FLBob: Take a look at some of the photos on the Weather Forum, especially, the Canadian photos.

crazyma: Minneapolis, Raleigh-Durham, Louisville, KY area, Houston, so many places. Some homes have basements, or the home sites are graded for walkout basements, or the homes are on flat lots (Houston).

scone and sunsprit: For the various areas that you mentioned, those folks experienced awful destruction. I wonder if they thought they would be okay because their homes were 1000 feet from the water or 3 miles from the water. Maybe they thought it would be okay based on FEMA's declaration of what is considered a 100-year flood area or a 500-year flood area.

cohdane: I was reading a description about a particular subdivision. This subdivision (about 60 acres) is approximately 75% grass and 25% woods. The lots with trees have a creek behind them, and these wooded lots are the most expensive ones in the entire subdivision. For me, the water is a negative, but you sure couldn't tell it by the pricing.

Many housing subdivisions have lakes, creeks, or ponds, etc., sprinkled all throughout the development, and there is no avoiding them.

Maybe I should have asked the question, would you consider buying a house with a pond, or a creek, or a lake close by? If you would, how close to it would you live.

Last edited by virgo; 08-20-2008 at 12:18 AM.. Reason: Wanted to respond to an extra person.
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Old 08-20-2008, 12:30 AM
 
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I guess my next question back would be new homes, or older estalished areas. Personally I would not buy new construction anywhere!
Now in Miami Lakes FL my end unit/single story condo actually sat 6 ft above sea level, and the parking areas were at that height also. And one of our walls ran perpendicular along the pond 8 ft out from the house. These were built in the early 70's and long time residents said only once in all those years did they get a little flooding into the homes, due mostly to blocked strom drains leading into the ponds.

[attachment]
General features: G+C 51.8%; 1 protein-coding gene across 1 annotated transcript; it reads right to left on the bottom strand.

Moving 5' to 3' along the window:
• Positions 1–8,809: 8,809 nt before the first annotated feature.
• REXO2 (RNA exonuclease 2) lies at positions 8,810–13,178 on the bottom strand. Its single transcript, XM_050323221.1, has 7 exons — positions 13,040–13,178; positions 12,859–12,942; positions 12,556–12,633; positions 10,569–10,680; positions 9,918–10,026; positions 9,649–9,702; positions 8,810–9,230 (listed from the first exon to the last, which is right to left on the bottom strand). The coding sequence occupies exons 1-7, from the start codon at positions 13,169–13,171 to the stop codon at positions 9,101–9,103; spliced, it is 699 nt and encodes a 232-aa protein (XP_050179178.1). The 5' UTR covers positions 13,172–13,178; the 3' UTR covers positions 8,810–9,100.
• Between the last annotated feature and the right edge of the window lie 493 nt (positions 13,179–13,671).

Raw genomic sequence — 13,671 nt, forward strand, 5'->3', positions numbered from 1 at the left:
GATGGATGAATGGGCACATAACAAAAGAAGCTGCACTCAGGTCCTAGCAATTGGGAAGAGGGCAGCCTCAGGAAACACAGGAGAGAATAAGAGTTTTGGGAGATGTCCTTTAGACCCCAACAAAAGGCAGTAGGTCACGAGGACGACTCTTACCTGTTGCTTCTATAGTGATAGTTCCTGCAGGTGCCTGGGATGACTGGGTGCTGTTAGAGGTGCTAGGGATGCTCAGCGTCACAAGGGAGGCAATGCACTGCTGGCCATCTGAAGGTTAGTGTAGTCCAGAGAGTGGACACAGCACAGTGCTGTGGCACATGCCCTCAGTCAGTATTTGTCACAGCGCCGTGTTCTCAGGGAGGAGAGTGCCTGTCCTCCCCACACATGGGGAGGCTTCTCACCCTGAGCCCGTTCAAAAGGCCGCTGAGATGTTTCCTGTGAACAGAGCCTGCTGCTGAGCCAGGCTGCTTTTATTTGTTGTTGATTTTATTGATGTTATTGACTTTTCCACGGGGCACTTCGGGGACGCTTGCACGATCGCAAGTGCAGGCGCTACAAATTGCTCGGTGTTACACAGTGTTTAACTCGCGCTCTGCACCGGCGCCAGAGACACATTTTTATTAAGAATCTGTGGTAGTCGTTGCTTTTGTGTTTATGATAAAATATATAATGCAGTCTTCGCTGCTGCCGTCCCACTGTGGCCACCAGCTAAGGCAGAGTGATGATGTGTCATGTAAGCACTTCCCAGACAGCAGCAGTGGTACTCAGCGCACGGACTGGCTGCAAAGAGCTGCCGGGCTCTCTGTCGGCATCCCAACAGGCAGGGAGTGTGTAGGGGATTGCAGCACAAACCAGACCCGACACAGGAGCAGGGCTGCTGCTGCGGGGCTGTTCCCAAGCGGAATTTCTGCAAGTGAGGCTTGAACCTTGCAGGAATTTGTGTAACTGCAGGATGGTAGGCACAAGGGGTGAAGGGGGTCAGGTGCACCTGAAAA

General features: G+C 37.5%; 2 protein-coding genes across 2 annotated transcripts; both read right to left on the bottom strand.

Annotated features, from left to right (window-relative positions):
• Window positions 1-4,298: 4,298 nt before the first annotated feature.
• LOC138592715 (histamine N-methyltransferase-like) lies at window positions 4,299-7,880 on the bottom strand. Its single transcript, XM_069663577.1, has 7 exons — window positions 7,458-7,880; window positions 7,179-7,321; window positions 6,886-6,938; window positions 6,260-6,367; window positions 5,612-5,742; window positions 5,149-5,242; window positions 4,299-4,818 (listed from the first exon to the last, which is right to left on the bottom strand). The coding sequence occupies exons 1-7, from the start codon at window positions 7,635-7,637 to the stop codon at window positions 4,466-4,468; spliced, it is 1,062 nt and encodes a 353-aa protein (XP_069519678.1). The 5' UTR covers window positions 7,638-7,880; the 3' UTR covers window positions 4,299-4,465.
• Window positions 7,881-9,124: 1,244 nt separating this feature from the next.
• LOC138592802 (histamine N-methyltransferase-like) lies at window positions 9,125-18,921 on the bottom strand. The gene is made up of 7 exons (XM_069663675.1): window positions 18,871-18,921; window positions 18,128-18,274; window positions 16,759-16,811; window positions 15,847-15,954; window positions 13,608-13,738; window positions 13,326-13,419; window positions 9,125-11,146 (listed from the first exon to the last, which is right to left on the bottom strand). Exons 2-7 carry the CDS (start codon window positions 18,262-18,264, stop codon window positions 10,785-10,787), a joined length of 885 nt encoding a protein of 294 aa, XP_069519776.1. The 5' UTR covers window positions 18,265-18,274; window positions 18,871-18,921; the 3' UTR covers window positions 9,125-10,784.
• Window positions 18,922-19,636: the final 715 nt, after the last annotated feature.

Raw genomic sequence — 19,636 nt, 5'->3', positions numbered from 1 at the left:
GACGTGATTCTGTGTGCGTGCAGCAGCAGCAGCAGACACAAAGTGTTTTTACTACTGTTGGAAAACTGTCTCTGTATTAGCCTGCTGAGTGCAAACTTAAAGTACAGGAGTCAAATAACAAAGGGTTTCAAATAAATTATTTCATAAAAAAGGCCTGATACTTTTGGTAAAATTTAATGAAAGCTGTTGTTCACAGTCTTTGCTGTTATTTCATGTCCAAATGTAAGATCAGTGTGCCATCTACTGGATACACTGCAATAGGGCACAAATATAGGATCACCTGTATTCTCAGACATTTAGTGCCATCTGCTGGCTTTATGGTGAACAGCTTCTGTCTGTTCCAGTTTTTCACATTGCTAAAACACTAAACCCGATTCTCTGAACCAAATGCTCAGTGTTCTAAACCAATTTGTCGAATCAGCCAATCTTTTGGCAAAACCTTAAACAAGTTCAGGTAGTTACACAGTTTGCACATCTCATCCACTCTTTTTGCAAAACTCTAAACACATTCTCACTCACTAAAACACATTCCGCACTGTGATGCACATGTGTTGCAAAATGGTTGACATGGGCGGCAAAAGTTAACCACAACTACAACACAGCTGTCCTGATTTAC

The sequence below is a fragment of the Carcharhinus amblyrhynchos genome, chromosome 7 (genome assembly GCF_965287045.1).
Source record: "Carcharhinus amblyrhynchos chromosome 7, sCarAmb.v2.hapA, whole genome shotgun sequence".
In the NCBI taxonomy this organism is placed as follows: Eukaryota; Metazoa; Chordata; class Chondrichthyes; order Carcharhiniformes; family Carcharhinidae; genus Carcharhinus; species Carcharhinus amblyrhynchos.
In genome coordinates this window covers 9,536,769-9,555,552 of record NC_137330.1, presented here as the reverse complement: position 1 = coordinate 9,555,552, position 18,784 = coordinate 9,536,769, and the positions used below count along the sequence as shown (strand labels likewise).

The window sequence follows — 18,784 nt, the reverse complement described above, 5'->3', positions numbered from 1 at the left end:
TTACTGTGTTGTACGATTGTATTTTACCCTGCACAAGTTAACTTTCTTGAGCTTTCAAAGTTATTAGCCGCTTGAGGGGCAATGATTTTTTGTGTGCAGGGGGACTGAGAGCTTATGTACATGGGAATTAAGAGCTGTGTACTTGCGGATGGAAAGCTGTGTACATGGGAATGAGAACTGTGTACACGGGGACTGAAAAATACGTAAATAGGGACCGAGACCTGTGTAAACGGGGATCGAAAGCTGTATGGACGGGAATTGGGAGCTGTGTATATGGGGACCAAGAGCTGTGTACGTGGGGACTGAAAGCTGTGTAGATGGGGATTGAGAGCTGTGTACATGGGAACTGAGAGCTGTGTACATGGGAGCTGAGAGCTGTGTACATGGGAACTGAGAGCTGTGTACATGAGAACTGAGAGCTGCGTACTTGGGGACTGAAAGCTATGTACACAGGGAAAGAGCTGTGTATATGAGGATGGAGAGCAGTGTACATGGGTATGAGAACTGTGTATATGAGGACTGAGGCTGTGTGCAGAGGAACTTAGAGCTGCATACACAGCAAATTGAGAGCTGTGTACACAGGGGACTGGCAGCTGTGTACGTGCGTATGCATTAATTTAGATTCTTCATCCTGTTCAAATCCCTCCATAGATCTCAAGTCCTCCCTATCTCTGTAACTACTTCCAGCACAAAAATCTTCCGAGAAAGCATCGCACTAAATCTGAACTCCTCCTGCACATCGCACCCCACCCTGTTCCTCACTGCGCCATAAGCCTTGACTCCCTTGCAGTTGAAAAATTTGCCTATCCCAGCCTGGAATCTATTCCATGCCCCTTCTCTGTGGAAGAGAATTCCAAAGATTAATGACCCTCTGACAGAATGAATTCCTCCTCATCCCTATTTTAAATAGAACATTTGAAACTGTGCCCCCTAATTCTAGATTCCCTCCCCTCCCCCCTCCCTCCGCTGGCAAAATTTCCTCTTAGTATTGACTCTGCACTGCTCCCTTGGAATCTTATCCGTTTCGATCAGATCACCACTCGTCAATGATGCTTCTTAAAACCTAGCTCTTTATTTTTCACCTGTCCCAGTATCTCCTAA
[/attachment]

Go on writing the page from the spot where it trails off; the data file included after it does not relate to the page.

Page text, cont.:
Also was in St. Marys Ga, again about 4 ft. above sea level and the marsh /St.Marys river was about 200 yds, away. House was 20 yrs old and had never flooded.

Fallingwaters, a Frank Lloyd Wright Home is built on a waterfall for all practical purposes.

It just depends on what you want, and if you can insure it
poop happens anywhere
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Old 08-20-2008, 12:55 AM
 
Location: Reston, VA
948 posts, read 4,234,372 times
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Quote:
Originally Posted by crazyma View Post
I guess my next question back would be new homes, or older estalished areas. Personally I would not buy new construction anywhere!
Now in Miami Lakes FL my end unit/single story condo actually sat 6 ft above sea level, and the parking areas were at that height also. And one of our walls ran perpendicular along the pond 8 ft out from the house. These were built in the early 70's and long time residents said only once in all those years did they get a little flooding into the homes, due mostly to blocked strom drains leading into the ponds.

Also was in St. Marys Ga, again about 4 ft. above sea level and the marsh /St.Marys river was about 200 yds, away. House was 20 yrs old and had never flooded.

Fallingwaters, a Frank Lloyd Wright Home is built on a waterfall for all practical purposes. Exquisite!

It just depends on what you want, and if you can insure it
poop happens anywhere
Girl, I need to get my buns in bed. I was reading momof11's post. Maybe I can type this without taking an hour.

It's a mix. I've seen new homes, older homes, and vacant land for sale with water features close to them.

For you, it sounds like it's a personal choice. It's not an automatic no.